And the youngest knocks over a glass of milk.

Down toward me it races like a flood across the land. I jump up and back, but over the edge it pours and I am hit; right trouser leg, but below the knee. It is the third time this meal and the sixth or ninth or thousandth today. My largesse is as nothing next to the cataract of milk she has produced in three short years. And my inventiveness small -she has spilled it backhand, forehand, sidearm and elbow first. She has upset glasses with her head, her feet, her shoulders and knees; with her rump, her belly and the middle of her back. And with endless variety of time and circumstance. Upon thick tablecloths yielding a white swamp which spreads ominously toward us all; or upon plastic tablecloths for a high-velocity attack. (I can remember only one successful escape from milk spilled on plastic. I nearly broke the chair to do it.) And she has spilled it before, during and after meals, by commission and omission, and with enough broken glass to rival the divine scattering of the hoarfrost.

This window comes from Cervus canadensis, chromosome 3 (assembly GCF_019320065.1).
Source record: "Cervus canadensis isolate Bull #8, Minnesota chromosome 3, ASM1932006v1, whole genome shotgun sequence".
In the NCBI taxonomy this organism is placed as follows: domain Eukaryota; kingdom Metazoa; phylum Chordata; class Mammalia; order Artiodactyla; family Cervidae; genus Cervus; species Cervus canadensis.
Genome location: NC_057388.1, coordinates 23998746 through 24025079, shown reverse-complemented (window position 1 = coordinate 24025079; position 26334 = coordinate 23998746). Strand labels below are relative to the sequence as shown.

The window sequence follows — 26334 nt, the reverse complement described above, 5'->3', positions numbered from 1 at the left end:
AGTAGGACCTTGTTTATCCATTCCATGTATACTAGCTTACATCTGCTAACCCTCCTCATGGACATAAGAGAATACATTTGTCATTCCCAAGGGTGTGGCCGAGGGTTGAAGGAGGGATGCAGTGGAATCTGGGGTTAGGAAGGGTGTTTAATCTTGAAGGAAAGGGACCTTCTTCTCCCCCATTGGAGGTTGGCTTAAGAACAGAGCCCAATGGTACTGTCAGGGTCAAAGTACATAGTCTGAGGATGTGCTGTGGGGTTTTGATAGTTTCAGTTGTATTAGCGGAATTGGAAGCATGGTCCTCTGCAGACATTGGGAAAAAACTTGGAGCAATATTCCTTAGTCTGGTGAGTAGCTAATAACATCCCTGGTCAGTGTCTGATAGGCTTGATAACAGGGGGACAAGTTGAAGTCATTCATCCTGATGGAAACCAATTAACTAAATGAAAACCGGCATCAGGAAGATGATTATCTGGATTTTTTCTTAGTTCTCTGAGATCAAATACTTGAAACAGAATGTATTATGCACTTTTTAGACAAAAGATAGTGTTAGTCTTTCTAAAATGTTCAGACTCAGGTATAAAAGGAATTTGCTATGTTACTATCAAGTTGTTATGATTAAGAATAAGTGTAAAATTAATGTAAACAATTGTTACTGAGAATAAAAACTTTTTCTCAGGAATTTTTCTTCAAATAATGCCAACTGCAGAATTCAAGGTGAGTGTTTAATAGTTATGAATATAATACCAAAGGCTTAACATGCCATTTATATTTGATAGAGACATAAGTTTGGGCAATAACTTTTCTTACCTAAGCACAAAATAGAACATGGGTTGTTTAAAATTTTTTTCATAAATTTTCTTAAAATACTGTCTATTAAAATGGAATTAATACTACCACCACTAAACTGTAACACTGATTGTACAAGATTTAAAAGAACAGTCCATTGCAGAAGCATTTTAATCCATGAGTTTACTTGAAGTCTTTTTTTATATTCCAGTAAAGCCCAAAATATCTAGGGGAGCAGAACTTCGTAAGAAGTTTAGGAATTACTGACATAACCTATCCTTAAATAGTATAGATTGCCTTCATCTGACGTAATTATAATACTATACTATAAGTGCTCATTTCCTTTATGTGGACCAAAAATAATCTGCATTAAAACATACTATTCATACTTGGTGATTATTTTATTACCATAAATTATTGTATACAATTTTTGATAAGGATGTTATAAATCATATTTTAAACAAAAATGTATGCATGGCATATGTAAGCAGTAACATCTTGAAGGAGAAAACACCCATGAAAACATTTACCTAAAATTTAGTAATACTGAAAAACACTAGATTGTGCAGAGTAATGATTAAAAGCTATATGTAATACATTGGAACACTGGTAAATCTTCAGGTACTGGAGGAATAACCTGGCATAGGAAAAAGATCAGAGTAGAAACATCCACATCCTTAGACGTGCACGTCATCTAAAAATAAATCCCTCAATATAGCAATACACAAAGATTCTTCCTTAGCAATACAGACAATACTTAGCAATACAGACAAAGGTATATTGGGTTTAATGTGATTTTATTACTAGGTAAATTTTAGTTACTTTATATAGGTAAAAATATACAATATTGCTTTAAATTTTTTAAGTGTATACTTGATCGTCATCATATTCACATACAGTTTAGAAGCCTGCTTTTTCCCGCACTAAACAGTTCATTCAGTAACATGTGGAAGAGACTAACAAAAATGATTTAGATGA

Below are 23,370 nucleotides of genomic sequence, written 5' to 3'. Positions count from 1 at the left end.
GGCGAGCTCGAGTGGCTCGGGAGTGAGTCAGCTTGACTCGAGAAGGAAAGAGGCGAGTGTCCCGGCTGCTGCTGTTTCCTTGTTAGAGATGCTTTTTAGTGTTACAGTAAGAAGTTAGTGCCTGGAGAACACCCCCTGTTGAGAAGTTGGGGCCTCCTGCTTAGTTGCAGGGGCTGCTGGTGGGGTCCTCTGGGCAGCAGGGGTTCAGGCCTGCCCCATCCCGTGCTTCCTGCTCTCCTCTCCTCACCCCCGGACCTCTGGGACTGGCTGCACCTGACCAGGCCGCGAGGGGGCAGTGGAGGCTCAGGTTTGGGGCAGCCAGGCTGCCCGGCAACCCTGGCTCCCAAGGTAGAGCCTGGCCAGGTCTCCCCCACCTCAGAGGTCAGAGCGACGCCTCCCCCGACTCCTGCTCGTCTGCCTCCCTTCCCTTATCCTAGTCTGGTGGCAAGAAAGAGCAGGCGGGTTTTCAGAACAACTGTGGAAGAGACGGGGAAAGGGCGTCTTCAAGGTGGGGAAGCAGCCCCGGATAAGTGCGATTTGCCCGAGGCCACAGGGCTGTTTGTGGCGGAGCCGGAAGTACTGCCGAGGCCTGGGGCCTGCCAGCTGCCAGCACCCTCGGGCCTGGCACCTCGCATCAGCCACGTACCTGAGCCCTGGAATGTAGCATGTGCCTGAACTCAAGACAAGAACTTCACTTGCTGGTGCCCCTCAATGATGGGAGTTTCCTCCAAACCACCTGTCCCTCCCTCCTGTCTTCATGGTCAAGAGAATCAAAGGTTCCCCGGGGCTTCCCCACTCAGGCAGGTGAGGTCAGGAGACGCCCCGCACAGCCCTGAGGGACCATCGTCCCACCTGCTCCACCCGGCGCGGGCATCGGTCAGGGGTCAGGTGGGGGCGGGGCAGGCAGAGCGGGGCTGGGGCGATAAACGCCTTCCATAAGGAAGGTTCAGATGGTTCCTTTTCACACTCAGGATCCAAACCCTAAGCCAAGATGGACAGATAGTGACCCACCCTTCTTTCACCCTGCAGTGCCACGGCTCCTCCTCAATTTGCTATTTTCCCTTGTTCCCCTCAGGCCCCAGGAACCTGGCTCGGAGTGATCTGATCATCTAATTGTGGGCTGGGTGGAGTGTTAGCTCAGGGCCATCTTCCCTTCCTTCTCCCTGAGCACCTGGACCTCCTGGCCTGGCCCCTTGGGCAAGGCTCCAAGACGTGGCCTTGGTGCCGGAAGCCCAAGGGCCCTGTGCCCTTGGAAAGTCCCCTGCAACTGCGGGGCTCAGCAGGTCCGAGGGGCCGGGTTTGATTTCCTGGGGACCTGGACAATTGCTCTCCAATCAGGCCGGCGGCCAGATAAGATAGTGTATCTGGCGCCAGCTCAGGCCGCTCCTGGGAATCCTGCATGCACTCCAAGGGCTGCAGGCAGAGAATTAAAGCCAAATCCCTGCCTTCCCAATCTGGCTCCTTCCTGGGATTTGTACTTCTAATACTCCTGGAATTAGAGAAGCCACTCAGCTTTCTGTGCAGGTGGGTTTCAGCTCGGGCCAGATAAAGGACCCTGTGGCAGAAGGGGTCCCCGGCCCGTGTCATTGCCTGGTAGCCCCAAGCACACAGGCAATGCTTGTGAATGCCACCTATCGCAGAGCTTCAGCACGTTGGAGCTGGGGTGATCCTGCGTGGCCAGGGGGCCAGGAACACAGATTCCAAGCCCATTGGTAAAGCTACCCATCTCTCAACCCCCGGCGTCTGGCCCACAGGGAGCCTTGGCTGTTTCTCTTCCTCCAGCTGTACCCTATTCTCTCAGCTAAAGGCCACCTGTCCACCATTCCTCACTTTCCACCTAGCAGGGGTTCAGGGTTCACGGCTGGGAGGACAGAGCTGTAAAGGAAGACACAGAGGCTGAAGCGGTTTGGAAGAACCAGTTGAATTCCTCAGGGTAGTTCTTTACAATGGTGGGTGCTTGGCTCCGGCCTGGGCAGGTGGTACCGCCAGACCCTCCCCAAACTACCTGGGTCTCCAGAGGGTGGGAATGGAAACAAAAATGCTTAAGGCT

-Robert Farrar Capon, Bed and Board

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